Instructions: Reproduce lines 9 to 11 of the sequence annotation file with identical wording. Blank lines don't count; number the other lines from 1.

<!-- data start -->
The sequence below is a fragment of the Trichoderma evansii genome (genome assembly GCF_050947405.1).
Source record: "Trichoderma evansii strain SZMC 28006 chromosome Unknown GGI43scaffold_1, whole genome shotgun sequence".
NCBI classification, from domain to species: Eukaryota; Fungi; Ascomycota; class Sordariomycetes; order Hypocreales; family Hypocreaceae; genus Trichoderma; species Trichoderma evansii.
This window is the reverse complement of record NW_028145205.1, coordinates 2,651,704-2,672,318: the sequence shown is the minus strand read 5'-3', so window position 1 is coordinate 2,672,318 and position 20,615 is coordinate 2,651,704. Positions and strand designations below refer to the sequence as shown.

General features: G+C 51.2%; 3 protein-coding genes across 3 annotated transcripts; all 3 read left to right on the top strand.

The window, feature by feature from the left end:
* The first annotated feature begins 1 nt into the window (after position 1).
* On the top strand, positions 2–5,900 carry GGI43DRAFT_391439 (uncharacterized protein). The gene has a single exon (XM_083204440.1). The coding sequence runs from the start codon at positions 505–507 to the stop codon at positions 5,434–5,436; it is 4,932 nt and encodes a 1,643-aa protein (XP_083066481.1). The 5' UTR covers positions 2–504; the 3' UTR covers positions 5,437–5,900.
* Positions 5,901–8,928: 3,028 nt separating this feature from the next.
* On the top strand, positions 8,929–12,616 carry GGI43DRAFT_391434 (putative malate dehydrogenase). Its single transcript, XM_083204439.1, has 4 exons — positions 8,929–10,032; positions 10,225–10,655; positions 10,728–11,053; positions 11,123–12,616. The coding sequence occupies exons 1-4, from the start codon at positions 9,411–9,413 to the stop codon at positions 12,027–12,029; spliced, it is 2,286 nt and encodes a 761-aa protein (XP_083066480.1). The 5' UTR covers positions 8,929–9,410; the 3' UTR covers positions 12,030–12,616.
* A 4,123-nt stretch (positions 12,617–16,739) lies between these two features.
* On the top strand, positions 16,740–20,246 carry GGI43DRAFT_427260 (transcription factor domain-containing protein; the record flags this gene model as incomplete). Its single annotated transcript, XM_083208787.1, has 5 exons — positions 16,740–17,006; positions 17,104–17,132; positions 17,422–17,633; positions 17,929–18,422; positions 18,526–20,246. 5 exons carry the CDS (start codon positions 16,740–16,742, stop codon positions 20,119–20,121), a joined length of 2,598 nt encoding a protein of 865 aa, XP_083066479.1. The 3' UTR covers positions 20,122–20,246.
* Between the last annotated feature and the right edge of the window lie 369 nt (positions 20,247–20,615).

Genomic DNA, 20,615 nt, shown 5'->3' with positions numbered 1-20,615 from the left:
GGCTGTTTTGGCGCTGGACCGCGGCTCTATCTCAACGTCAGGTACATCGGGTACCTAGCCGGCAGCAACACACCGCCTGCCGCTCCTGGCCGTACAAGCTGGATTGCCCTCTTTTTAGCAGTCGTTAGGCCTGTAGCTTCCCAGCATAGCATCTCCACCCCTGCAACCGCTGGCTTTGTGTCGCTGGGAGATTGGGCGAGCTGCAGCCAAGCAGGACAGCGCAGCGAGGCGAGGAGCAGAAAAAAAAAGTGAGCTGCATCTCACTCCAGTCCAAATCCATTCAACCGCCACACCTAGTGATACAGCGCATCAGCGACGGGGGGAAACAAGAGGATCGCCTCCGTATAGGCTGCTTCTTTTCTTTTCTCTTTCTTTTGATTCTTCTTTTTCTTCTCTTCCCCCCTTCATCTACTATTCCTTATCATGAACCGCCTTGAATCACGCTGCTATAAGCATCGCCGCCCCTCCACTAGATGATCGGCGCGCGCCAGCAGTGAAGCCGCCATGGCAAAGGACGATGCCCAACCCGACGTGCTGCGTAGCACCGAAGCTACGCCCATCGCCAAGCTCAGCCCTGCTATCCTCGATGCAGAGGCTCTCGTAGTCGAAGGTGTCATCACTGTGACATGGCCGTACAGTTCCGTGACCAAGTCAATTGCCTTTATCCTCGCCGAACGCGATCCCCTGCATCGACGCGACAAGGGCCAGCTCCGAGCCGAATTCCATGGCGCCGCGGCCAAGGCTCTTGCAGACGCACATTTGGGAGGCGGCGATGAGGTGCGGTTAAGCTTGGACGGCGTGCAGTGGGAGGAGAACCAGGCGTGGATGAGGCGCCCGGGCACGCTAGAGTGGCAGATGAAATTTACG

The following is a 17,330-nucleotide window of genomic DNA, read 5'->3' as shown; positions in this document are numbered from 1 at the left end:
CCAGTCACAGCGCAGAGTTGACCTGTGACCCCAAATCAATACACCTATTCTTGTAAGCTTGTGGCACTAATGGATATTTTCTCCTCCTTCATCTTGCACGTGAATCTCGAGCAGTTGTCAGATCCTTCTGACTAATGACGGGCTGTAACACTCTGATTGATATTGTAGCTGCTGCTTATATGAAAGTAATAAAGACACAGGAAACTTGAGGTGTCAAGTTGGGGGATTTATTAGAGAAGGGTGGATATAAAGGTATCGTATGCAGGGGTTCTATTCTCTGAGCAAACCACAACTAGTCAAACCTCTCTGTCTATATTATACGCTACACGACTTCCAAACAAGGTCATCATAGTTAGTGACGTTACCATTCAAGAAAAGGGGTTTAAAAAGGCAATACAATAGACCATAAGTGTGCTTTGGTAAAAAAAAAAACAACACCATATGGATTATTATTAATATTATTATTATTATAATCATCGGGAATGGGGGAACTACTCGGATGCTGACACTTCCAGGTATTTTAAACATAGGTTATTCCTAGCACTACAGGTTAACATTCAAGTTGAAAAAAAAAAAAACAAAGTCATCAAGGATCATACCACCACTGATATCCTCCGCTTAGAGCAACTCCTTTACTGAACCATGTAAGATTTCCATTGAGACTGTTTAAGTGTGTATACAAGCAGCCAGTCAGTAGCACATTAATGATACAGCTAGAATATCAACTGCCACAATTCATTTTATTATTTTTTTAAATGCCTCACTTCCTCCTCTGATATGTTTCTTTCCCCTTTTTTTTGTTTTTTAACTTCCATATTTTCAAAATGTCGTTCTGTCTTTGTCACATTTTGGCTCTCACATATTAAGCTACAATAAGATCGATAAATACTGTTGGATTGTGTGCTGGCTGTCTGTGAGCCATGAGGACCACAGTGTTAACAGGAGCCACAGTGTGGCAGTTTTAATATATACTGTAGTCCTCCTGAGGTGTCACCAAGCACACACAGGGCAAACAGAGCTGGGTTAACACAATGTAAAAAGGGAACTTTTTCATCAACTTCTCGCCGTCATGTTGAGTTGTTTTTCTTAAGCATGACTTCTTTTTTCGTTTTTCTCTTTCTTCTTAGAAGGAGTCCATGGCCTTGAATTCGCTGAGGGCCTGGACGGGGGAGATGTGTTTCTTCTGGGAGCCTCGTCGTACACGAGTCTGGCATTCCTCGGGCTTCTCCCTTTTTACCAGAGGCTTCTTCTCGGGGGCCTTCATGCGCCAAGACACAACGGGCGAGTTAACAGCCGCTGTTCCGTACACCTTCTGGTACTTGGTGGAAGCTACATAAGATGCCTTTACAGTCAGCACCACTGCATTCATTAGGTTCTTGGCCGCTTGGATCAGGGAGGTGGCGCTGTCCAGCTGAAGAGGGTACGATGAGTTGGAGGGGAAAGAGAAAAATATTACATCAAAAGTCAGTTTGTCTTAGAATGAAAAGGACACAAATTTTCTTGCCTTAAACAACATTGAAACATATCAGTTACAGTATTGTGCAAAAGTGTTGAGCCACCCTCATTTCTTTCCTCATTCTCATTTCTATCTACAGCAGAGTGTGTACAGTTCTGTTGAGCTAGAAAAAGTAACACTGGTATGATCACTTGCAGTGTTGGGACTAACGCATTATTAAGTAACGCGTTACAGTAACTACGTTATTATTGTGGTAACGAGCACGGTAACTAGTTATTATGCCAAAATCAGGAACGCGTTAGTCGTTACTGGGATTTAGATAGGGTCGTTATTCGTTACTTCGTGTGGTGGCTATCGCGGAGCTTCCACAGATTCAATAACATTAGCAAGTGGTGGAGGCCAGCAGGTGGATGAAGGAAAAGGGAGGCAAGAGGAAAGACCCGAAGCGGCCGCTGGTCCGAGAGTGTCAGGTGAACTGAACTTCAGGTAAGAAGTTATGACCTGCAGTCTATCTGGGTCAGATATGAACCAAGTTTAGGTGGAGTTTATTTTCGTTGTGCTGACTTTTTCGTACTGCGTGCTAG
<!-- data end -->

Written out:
* Positions 5,901–8,928: 3,028 nt separating this feature from the next.
* On the top strand, positions 8,929–12,616 carry GGI43DRAFT_391434 (putative malate dehydrogenase). Its single transcript, XM_083204439.1, has 4 exons — positions 8,929–10,032; positions 10,225–10,655; positions 10,728–11,053; positions 11,123–12,616. The coding sequence occupies exons 1-4, from the start codon at positions 9,411–9,413 to the stop codon at positions 12,027–12,029; spliced, it is 2,286 nt and encodes a 761-aa protein (XP_083066480.1). The 5' UTR covers positions 8,929–9,410; the 3' UTR covers positions 12,030–12,616.
* A 4,123-nt stretch (positions 12,617–16,739) lies between these two features.